The stories that we are about to report on were inspired by actual events

Thomas Sowell wonders if facts are obsolete.

I agree. We can no longer distinguish journalism from the tabloids. But, I suppose, they are responding to incentives.

Tabloid journalism sells because people consume it.

I think the key question should be why do people consume it and/or prefer it to fact-based journalism?

Do we like drama so much that we don’t care whether it’s real or made up? “Reality” TV may prove that many of us do.

Perhaps newscasts should begin with a disclaimer that the stories they are about to report on were inspired by actual events.

Update: In his piece, Sowell reveals a fact about the Eric Garner case that I did not know (in bold):

…Garner did not die with a policeman choking him.

He died later, in an ambulance where his heart stopped. He had a long medical history of various diseases, as well as a long criminal history. No doubt the stress of his capture did not do him any good…

If this is true, then the media needs to do some soul searching. Sowell continues with:

…and he might well still be alive if he had not resisted arrest. But that was his choice.

In 2012, I wrote about an affliction I dubbed Blame Disorder. This would be a good case of that.

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Brain Pickings

Not sure how I’ve managed to miss the site Brain Pickings for so long. I discovered it today thanks to a Tim Harford tweet.

While writing about critical thinking, I thought how nice it would be to have some good guides about critical thinking. Someone beat me to the punch, with six, 2-minute videos designed for kids — but adults can learn something too. I’ve watched them and I recommend them.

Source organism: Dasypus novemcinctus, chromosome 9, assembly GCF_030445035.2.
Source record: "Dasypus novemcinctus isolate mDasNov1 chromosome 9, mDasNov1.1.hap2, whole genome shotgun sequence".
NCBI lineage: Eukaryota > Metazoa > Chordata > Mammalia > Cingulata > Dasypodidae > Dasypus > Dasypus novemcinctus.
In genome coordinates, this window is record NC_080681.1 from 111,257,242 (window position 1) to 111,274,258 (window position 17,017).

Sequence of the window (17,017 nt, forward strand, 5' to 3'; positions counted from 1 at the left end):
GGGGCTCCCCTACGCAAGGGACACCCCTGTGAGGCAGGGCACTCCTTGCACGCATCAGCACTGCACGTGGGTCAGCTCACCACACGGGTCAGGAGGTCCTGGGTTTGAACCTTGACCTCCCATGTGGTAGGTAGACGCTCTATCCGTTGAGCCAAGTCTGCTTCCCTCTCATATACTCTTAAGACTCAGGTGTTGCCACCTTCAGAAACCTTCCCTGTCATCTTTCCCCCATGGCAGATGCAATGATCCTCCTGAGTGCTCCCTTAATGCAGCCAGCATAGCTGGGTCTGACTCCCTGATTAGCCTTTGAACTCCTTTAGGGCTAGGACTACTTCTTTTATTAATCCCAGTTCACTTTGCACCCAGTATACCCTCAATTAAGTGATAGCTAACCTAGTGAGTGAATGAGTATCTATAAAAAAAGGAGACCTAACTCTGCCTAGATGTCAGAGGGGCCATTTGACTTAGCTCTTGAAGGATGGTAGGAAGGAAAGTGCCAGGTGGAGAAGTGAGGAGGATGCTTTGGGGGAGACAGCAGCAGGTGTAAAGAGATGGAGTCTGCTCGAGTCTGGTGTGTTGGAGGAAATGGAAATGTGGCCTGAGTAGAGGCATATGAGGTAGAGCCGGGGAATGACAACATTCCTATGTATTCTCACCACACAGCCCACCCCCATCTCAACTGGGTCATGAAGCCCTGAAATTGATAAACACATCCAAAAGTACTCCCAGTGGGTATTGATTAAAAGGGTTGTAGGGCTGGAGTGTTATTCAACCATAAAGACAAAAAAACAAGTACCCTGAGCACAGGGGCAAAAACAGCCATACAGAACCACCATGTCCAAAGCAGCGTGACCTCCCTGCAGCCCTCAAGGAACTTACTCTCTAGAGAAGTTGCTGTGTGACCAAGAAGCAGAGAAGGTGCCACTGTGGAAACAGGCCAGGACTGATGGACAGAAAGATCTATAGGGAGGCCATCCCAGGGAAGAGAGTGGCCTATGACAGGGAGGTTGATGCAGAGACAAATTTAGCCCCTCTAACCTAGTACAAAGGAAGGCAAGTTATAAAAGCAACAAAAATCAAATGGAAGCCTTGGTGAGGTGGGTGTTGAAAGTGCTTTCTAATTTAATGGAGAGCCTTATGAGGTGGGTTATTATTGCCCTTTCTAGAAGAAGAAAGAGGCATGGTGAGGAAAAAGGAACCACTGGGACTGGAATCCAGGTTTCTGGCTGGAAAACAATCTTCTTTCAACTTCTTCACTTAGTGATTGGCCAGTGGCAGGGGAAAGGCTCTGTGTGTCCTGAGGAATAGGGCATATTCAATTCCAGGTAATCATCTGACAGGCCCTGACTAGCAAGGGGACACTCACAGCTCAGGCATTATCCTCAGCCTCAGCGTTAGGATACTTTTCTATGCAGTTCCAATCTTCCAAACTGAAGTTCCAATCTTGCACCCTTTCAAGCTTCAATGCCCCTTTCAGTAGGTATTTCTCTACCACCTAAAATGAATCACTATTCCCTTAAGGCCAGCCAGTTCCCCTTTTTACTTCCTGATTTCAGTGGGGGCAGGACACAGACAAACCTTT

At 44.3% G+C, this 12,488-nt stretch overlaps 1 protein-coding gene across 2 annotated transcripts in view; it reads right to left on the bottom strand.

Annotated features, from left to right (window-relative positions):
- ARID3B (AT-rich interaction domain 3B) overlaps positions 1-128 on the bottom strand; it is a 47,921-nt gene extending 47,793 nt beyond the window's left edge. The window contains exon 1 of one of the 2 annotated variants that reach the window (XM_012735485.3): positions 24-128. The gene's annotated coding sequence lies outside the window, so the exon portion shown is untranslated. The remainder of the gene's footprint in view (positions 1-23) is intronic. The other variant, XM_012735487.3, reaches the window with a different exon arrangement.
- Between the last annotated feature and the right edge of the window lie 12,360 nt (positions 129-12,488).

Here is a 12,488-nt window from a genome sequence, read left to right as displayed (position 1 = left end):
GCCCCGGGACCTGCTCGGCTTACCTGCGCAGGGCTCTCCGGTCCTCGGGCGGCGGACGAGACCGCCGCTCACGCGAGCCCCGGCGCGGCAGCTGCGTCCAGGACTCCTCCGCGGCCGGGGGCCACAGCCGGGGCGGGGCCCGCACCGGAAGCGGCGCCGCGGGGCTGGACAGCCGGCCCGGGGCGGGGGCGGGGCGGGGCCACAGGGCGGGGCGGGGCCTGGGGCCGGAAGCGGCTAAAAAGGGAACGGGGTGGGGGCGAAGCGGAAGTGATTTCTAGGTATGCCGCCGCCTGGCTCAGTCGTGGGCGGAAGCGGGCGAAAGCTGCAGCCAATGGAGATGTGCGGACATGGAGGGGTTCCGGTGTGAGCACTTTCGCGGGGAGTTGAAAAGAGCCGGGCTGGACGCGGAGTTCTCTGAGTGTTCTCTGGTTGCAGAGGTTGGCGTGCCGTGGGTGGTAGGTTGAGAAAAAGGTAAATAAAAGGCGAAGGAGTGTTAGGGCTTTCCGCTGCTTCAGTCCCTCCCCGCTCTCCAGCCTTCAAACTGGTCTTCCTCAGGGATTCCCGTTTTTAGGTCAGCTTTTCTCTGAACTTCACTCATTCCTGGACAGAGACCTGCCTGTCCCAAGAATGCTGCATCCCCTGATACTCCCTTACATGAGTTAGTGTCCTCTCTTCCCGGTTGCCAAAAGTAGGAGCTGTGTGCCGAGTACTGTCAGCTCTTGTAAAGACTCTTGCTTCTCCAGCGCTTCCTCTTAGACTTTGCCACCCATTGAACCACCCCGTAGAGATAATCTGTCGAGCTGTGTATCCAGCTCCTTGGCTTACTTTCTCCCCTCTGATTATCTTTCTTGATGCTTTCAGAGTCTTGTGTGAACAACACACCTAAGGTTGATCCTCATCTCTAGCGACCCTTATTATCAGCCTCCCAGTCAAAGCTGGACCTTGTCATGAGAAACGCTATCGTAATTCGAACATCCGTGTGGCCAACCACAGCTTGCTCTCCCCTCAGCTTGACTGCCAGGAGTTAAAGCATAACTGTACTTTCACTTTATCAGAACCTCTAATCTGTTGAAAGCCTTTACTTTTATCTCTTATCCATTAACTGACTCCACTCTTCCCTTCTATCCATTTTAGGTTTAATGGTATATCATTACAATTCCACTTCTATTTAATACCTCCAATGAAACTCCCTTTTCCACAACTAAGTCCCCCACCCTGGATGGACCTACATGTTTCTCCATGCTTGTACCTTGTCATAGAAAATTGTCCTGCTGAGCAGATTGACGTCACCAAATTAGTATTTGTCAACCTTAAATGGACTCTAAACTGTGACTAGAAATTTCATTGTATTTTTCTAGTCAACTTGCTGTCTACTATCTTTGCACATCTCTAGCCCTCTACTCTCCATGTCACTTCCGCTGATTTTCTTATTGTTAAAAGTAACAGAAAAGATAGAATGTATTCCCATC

Here’s a nice quote from Carl Sagan about a key balance to keep in order to think critically.

And, another interesting post I stumbled upon with a collection of thoughts about finding your purpose in life.

Looking forward to finding more interesting stuff there.

Great ground rules for dinner table discussions

From Bertrand Russell (via Alex Tabarrok of Marginal Revolution via Brainpickings)

  1. Do not feel absolutely certain of anything.
  2. Do not think it worth while to proceed by concealing evidence, for the evidence is sure to come to light.
  3. Never try to discourage thinking for you are sure to succeed.
  4. When you meet with opposition, even if it should be from your husband or your children, endeavour to overcome it by argument and not by authority, for a victory dependent upon authority is unreal and illusory.
  5. Have no respect for the authority of others, for there are always contrary authorities to be found.
  6. Do not use power to suppress opinions you think pernicious, for if you do the opinions will suppress you.
  7. Do not fear to be eccentric in opinion, for every opinion now accepted was once eccentric.
  8. Find more pleasure in intelligent dissent that in passive agreement, for, if you value intelligence as you should, the former implies a deeper agreement than the latter.
  9. Be scrupulously truthful, even if the truth is inconvenient, for it is more inconvenient when you try to conceal it.
  10. Do not feel envious of the happiness of those who live in a fool’s paradise, for only a fool will think that it is happiness.

If we had a course or two in critical thinking and discussion in the junior high or high school curriculum designed to teach mastery of these ten ground rules plus some common fallacies, politically we’d be in better shape.

Similarly, an oath from Bryan Caplan of EconLog:

Blathering talk surrounds us, but I will take no part in it.  My word is my bet; I will always put my money where my mouth is.  When challenged, I will bet on my words, refine them, or recant.  When no one is present to challenge me, I will weigh my words and thoughts as if my fellow oath-takers were listening.